Members of the public are to be given the power to report anyone they suspect of posing a danger to children, under a new Government scheme.
People who suspect an individual of being unsuitable to work or volunteer with children will be able to refer them to the Independent Safeguarding Authority (ISA) through a form on its website. After receiving an allegation from a member of the public, the ISA will examine the available evidence and contact the person concerned to allow them to mount a defence.
Depending on the seriousness of the allegations, they could be asked to make a written statement, be interviewed over the phone or talk face-to-face to an ISA representative.
The ISA is responsible for managing the Vetting and Barring Scheme (VBS), which launches in October and is intended to protect children from paedophiles. By November next year, it will be mandatory for everyone who works with children to be registered. Within five years it will hold the details of an estimated 11.3 million people.
A Home Office spokesman said that as the scheme had not yet been launched, it was difficult to say exactly how the interview process would operate, but that each allegation would be dealt with on a case-by-case basis.
He added that if the safeguarding authority decided the allegations were unfounded, the accused person's information would be discarded.
Anna Fairclough of the human rights group Liberty said that any accusations made by individuals rather than official bodies should be "treated with circumspection" by the ISA. "In principle there's probably nothing wrong with the ISA gathering information from all sorts of sources," she said, "but obviously if an allegation is made by a member of the public, the chances of it being malicious is perhaps higher."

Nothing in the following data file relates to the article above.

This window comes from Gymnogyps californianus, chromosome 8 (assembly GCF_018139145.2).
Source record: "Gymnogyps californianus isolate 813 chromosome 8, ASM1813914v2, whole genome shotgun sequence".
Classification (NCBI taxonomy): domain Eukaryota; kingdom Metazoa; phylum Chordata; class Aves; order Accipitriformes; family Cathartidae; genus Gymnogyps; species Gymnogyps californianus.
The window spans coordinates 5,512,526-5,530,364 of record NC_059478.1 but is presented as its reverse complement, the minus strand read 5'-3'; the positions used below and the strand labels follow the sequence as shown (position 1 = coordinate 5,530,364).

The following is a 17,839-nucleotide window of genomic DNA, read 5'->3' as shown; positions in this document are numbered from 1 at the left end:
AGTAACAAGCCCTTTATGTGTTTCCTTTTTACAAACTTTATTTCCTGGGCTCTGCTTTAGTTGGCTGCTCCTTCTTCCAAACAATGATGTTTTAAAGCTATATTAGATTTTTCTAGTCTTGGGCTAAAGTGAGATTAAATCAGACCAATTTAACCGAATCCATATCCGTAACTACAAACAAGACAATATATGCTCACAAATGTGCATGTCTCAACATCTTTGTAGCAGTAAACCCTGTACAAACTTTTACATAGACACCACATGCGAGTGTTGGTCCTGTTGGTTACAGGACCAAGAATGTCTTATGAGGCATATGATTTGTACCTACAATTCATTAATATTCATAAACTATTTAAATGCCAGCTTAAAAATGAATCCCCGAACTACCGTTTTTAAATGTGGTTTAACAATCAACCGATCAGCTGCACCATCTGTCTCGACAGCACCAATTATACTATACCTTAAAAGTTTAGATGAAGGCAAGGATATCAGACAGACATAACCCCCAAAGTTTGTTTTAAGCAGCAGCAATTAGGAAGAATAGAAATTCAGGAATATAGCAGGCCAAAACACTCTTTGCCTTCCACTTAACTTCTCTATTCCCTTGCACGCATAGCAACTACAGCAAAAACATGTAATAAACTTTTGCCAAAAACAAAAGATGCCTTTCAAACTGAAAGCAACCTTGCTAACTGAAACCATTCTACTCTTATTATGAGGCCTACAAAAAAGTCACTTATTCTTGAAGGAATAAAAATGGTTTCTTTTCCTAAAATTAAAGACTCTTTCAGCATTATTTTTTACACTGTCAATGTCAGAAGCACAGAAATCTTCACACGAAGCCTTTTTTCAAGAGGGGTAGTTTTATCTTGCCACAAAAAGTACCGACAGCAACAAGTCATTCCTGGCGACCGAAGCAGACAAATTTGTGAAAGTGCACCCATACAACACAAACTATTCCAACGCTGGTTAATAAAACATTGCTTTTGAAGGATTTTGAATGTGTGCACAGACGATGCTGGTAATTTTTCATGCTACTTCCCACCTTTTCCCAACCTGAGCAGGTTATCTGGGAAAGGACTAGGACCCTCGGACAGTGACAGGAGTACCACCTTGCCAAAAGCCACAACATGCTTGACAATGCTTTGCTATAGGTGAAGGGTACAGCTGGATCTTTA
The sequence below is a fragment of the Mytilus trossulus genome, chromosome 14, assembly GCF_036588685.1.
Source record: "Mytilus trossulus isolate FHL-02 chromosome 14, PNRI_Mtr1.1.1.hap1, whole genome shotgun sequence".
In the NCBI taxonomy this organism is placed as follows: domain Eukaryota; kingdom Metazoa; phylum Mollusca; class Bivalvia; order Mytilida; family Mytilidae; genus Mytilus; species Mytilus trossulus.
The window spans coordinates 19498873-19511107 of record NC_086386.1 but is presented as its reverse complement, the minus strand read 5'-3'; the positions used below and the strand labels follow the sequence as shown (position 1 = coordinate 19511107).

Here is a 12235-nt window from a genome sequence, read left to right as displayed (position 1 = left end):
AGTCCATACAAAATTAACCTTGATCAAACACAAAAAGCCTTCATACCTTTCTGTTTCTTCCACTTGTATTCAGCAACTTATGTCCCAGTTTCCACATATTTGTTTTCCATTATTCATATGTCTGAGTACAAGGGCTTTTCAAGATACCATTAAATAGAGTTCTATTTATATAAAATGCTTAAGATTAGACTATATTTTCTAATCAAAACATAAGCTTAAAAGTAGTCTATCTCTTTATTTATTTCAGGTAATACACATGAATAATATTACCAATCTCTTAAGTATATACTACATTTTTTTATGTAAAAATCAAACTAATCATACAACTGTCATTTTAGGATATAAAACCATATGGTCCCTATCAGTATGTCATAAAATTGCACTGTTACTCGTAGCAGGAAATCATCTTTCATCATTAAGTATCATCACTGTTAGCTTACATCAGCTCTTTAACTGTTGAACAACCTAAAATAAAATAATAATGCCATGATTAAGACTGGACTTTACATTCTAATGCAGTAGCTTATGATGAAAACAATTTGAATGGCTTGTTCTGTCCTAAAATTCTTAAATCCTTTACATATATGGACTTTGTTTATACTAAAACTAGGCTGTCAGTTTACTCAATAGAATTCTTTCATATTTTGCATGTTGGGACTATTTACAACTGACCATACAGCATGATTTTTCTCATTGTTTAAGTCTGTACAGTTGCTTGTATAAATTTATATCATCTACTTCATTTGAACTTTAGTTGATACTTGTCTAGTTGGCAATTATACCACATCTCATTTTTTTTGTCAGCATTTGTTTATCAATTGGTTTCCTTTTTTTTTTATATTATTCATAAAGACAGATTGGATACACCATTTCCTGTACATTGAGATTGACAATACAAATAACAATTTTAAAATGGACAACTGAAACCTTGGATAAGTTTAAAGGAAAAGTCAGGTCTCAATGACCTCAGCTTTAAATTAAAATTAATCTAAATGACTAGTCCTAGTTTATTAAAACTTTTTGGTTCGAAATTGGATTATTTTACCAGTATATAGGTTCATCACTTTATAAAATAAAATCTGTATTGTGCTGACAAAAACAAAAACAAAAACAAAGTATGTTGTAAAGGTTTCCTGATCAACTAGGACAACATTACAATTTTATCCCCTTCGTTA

She thought it "unlikely" that the ISA would discard the details of the wrongly accused, but that there was no problem with this as long as the information was not passed on.
Public anger over the Vetting and Barring Scheme has mounted since The Independent disclosed on Thursday that a group of respected British children's authors and illustrators intended to stop visiting schools in protest. Philip Pullman, Anne Fine, Anthony Horowitz, Michael Morpurgo and Quentin Blake all said they would refuse to have their names on the database, which carries a £64 registration fee.
However, the chief executive of children's charity Barnardo's, Martin Narey, defended the scheme.
"Before I joined Barnardo's I ran the prison service, so I know a little bit about sex offenders and the unique way they plan their crimes and groom children," he said. "What they might do while under supervision in a school is not the point – their appearance in the school gives them legitimacy, and the next time they might see a child on their own it's in the park or outside the school gates, by which time they're a trusted adult."Reuse content